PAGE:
Friday, July 20, 2007

The St. Louis Film Scene I

For those St. Louis readers out there, I’m going to do a couple of reviews of local film events. There isn’t as much of a scene in St. Louis as NY or LA, but I love the city and with a little bit of effort one can find plenty of interesting cinematic pleasures. With my cult film club Splice now in the hands of fresh blood at Washington University, I’ve tried to support my local community by hitting a few of the film venues and even doing some volunteering. In this post, I’ll review two recent events: “Strange Brew: Cult Films at Schafly Bottleworks” and “Trivia Night Hosted by Cinema St Louis.”

First, though, I should promote the upcoming 7th Annual St. Louis Filmmaker’s Showcase bankrolled by AT&T and organized by Cinema St. Louis. It runs July 21 to 26 with films in the four center days. It’s a great chance to see films by and support local St. Louis talent ranging from theatrically distributed features to low-budget shorts. I’ll be there.

Strange Brew: Cult Films as Schafly’s Bottleworks

Schafly Bottleworks is at 7260 Southwest Avenue in Maplewood. Yes, it is a real bottleworks and you can take a tour if your curious. The building also serves as a restaurant and bar and shows cult films (thanks to the Webster Film Series) at 8pm on the first Wednesday of every month.

Movie Selections:
Strange Brew has been around for some time, but I never got around to going because their definition of cult tended to be so accessible that they’d rarely show anything I hadn’t seen. That said, their selections are usually quite good and the credit belongs to the excellent programmers at Webster. The films tend to be American, but there is a variety of genres and time periods. I saw “Fantastic Voyage” (1966) (review coming) this July 11th. The next screening is the excellent Marx Brother’s comedy “Animal Crackers” (1930) on August 1st. Tickets are $4-$5.

Schafly’s is a big structure and so there’s plenty of room to fit the brewery, restaurant, gift shop and museum (seriously), but the screening room is relatively small and makeshift. It has a built in bar and you can order food, but the chairs and tables are the type of bulky wooden stuff dragged in from the dining portion and lacking in long-term comfort. Don’t expect any fancy sound equipment or a theater-size screen, but there tends to be enough room for everyone to squeeze in and see the screen decently.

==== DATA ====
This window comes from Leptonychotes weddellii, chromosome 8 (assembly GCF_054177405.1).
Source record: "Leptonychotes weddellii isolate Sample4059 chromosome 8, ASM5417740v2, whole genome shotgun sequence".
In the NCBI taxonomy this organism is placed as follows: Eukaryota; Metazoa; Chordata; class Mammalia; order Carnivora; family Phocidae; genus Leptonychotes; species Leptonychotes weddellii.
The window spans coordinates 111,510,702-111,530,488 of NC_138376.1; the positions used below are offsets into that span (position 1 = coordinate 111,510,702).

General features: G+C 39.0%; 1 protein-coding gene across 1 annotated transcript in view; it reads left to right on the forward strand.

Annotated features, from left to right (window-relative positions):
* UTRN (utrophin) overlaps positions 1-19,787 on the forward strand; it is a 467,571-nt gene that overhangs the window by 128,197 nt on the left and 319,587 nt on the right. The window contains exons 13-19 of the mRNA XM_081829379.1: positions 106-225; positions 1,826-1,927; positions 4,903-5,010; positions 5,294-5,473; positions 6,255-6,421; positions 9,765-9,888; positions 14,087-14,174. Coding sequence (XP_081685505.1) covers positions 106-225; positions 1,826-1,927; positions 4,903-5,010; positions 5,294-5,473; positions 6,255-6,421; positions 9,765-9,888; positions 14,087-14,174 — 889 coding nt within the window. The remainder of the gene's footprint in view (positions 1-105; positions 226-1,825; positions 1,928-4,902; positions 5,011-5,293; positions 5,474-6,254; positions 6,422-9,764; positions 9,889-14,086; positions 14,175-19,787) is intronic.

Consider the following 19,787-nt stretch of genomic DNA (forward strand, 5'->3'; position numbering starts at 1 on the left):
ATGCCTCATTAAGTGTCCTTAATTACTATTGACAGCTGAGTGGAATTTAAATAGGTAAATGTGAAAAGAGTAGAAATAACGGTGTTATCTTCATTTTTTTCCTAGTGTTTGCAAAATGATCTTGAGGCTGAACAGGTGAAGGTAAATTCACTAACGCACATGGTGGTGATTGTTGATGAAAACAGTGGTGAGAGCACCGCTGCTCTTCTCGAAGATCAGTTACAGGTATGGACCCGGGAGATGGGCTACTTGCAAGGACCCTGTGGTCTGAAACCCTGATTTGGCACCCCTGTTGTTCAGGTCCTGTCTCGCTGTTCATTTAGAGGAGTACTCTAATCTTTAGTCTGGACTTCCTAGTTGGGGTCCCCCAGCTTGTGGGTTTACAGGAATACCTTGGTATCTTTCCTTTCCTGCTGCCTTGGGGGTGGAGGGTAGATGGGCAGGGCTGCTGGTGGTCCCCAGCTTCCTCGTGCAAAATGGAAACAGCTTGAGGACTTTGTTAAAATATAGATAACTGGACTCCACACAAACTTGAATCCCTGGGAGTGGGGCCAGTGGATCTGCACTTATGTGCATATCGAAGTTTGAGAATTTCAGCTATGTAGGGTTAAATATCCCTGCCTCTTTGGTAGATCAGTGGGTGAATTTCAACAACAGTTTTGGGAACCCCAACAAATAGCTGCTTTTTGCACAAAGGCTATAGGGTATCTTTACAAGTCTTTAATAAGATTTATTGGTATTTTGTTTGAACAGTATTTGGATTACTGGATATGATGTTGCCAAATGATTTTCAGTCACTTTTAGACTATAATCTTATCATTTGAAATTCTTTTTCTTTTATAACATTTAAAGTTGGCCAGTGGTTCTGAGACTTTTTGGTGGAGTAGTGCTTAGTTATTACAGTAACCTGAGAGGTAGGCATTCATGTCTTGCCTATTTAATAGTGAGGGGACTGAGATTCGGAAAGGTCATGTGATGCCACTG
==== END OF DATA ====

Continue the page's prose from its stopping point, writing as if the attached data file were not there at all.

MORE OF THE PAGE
The food is about what I imagine mountain men eat and it consists of things cooked with beer and large piles of meats like bison and timberwolf. The couple of times I’ve eaten there have been more miss then hit (I liked the Venison cheese steak). At the “Fantastic Voyage” screening I tried the Venison chili and found it to be pretty awful, but the fault was at least half mine for thinking it could be anything else.

The decor fits the burly, he-man theme and I enjoy it more on a kitsch level then in any seriousness, but it is fun. The “lively” atmosphere advertised by the film series is pretty tame. There isn’t nearly as much shouting at the screen as I find for mainstream fare at the Esquire 7, but there is plenty of good natured laughter. The upside is that you can generally make out the dialogue, a plus for first-time viewers of the films.